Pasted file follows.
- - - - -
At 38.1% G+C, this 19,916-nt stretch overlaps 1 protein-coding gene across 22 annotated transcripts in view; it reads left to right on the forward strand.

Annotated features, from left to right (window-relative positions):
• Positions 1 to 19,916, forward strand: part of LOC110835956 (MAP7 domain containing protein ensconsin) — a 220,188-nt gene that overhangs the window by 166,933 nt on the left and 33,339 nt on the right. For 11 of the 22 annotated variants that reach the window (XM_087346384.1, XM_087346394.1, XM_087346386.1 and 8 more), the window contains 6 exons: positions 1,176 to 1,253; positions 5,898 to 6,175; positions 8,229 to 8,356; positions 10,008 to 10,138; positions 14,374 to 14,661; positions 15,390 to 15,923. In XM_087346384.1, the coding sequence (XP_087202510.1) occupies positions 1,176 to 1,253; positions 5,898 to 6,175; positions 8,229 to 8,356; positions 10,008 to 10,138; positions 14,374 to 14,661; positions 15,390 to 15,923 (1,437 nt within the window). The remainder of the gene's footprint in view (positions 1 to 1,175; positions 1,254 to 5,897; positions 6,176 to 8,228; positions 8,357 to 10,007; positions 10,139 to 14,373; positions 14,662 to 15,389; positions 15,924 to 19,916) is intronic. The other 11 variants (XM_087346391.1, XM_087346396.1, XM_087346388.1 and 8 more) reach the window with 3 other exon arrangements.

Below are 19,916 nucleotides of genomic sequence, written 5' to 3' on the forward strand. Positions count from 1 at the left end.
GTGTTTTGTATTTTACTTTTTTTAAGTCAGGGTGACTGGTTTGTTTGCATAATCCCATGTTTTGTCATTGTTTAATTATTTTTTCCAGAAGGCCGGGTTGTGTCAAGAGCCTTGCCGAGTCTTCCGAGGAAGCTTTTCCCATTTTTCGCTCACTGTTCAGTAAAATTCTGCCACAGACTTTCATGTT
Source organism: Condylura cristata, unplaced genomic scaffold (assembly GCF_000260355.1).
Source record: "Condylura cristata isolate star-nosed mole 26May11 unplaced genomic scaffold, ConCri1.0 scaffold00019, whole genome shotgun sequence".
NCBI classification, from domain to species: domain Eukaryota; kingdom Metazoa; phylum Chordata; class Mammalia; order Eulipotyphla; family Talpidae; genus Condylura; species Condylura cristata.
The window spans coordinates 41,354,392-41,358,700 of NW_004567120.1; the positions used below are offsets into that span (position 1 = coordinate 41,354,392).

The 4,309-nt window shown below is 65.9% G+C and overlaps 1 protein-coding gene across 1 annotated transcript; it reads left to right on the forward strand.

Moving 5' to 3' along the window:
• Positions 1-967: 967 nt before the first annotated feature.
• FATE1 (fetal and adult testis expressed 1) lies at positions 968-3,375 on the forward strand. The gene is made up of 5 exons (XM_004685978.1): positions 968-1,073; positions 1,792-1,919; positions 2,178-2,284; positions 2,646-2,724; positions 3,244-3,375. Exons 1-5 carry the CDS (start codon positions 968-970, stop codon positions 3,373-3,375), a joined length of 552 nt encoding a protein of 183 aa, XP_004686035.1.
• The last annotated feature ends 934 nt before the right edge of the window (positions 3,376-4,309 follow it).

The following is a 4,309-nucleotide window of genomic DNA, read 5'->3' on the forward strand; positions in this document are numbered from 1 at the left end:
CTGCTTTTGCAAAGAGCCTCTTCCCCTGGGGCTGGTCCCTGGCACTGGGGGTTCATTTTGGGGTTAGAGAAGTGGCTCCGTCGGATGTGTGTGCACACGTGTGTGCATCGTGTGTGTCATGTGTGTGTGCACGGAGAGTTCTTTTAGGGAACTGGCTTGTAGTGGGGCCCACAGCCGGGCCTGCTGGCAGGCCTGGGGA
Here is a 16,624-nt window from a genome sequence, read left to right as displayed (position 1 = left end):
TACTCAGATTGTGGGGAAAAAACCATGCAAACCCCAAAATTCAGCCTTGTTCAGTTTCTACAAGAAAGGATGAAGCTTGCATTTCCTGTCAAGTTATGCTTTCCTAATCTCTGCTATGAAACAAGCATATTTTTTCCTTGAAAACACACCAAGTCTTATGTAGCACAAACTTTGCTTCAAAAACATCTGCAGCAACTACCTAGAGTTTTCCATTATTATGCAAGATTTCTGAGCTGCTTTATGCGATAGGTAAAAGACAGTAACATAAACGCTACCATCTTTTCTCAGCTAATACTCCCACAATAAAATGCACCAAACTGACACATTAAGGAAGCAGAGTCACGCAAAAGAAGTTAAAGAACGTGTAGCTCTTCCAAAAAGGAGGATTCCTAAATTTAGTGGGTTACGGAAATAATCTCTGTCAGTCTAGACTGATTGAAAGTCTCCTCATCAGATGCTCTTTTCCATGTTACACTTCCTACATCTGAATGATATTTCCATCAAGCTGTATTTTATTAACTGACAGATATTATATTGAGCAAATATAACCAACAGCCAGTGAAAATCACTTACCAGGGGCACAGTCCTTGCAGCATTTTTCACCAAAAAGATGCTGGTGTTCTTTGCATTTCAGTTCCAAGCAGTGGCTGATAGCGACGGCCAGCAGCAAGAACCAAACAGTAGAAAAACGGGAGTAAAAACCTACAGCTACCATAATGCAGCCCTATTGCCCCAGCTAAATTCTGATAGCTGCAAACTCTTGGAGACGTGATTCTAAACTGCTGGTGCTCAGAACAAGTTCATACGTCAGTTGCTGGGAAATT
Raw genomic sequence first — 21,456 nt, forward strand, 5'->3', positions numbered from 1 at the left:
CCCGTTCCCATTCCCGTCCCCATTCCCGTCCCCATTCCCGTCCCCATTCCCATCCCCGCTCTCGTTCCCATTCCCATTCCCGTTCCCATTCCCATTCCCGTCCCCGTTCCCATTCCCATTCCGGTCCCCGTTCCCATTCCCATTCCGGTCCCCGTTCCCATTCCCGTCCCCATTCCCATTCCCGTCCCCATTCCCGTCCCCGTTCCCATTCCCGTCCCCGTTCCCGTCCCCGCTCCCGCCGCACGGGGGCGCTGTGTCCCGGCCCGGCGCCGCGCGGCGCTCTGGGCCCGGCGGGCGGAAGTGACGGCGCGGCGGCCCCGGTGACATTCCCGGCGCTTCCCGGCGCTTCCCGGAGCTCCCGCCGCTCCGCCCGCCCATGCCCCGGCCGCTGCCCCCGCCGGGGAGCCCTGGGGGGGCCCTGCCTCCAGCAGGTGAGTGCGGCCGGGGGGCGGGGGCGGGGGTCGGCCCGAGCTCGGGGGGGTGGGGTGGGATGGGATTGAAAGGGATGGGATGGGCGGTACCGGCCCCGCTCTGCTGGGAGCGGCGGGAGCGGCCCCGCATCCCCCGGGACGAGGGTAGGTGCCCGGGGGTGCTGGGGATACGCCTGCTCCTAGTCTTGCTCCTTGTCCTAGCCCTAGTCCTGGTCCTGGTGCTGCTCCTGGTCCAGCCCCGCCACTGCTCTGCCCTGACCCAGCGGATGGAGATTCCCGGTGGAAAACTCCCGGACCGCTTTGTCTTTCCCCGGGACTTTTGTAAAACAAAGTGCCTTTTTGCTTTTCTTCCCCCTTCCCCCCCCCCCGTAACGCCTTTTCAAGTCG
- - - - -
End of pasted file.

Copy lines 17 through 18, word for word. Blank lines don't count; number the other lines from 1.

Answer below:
Here is a 16,624-nt window from a genome sequence, read left to right as displayed (position 1 = left end):
TACTCAGATTGTGGGGAAAAAACCATGCAAACCCCAAAATTCAGCCTTGTTCAGTTTCTACAAGAAAGGATGAAGCTTGCATTTCCTGTCAAGTTATGCTTTCCTAATCTCTGCTATGAAACAAGCATATTTTTTCCTTGAAAACACACCAAGTCTTATGTAGCACAAACTTTGCTTCAAAAACATCTGCAGCAACTACCTAGAGTTTTCCATTATTATGCAAGATTTCTGAGCTGCTTTATGCGATAGGTAAAAGACAGTAACATAAACGCTACCATCTTTTCTCAGCTAATACTCCCACAATAAAATGCACCAAACTGACACATTAAGGAAGCAGAGTCACGCAAAAGAAGTTAAAGAACGTGTAGCTCTTCCAAAAAGGAGGATTCCTAAATTTAGTGGGTTACGGAAATAATCTCTGTCAGTCTAGACTGATTGAAAGTCTCCTCATCAGATGCTCTTTTCCATGTTACACTTCCTACATCTGAATGATATTTCCATCAAGCTGTATTTTATTAACTGACAGATATTATATTGAGCAAATATAACCAACAGCCAGTGAAAATCACTTACCAGGGGCACAGTCCTTGCAGCATTTTTCACCAAAAAGATGCTGGTGTTCTTTGCATTTCAGTTCCAAGCAGTGGCTGATAGCGACGGCCAGCAGCAAGAACCAAACAGTAGAAAAACGGGAGTAAAAACCTACAGCTACCATAATGCAGCCCTATTGCCCCAGCTAAATTCTGATAGCTGCAAACTCTTGGAGACGTGATTCTAAACTGCTGGTGCTCAGAACAAGTTCATACGTCAGTTGCTGGGAAATT